Honduras: Military Takes The Streets After Violent Protests

Honduras has deployed the military in several cities after protests against the government. The protests have left two people dead and a few others injured.

In Tegucigalpa, there were reports of looting as well as attacks on government buildings. The protests in the country are nothing new, they have taken place over the last few weeks. The protests are against President Juan Orlando Hernandez, who began his second presidential term in early 2018.

The protests were sparked by a proposal for education and health reforms. He has also been accused of moving towards an authoritarian rule after changing the constitution to run for another term. In 2015, the Supreme Court in Honduras voided the single term limit for the presidency. The move drew widespread criticism from the opposition.

Juan Orlando Hernandez said at the presidential palace that the army and military police would keep roads open and protect private and public property. In the capital, protesters blocked roads with objects and burning tires.


The protests left at least 17 people injured, with a spokeswoman from a hospital in Tegucigalpa later announcing that two had died from bullet wounds. The hospital did not reveal the condition of the other 15 injured.

The protests have taken place over several weeks but one of the biggest took place on Wednesday. During the day, there were also reports that a riot police squad had withdrawn to pressure the government into announcing more benefits.

The protests did not slow down, even after one side struck a deal with the government. Truck drivers and the government reached an agreement but protesters still took the streets to show their disapproval for the reform proposal.

Critics argue that the reform is not the best route for a change. Education and health have been mentioned as part of the proposal, which opponents say is the beginning of privatization. The government denies that the reform will bring major changes such as layoffs and privatization. They say the changes will bring savings of more than $300 million. The government has said that the money saved will be used towards the two sectors, mostly on primary education and the construction of new hospitals.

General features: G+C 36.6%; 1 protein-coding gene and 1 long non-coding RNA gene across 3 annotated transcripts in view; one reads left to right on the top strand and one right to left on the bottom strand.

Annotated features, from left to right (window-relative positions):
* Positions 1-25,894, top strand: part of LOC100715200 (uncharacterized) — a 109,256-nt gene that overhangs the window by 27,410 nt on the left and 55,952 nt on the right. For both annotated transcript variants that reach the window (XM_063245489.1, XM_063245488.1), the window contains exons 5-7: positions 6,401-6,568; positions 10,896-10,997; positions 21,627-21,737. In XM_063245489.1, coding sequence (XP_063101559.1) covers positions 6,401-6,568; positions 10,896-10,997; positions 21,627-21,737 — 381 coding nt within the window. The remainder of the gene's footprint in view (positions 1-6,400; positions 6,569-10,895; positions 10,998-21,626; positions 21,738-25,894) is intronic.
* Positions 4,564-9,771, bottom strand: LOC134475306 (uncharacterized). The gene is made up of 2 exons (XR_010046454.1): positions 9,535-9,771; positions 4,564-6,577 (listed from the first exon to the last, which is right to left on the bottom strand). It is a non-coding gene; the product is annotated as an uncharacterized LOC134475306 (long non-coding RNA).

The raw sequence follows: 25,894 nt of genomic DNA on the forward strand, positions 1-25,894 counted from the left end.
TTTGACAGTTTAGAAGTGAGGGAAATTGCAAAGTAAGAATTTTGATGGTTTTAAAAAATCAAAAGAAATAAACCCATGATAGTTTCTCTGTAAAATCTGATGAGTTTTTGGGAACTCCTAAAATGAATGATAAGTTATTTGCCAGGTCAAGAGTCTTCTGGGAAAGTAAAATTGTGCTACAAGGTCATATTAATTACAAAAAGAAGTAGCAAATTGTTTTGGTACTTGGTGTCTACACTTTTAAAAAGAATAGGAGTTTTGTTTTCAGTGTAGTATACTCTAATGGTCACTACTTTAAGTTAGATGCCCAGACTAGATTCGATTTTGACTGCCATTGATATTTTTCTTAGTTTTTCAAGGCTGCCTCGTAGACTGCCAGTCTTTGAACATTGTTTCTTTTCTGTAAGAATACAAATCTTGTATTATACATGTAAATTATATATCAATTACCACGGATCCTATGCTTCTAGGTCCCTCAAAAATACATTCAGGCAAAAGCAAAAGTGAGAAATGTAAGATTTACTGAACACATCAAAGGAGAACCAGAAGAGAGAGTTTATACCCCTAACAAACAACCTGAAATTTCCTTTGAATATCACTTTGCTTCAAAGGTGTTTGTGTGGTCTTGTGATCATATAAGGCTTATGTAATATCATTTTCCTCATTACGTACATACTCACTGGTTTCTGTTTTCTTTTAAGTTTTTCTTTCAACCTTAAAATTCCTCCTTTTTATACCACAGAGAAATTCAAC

The violence and unstable economy of Honduras has forced thousands to flee the country in recent years. A study recently published by El Economista provided a picture of how bad the conditions are in Honduras and its neighbors, El Salvador and Guatemala, which have also seen thousands flee in recent years.

The study reveals that Honduras has an 8.2 percent unemployment rate. El Salvador is second with 6.8 percent while Guatemala has 3.5 percent. Honduras is said to have 72 percent of its workers employed in the informal economy. The monthly wage is around $111, much lower than its two neighbors. 51 percent of the population lives in extreme poverty. Honduras has one of the highest homicide rates in the world. The country actually had the highest rate in 2012 and while that has significantly decreased in the last seven years, the rate is still very high.

 

 


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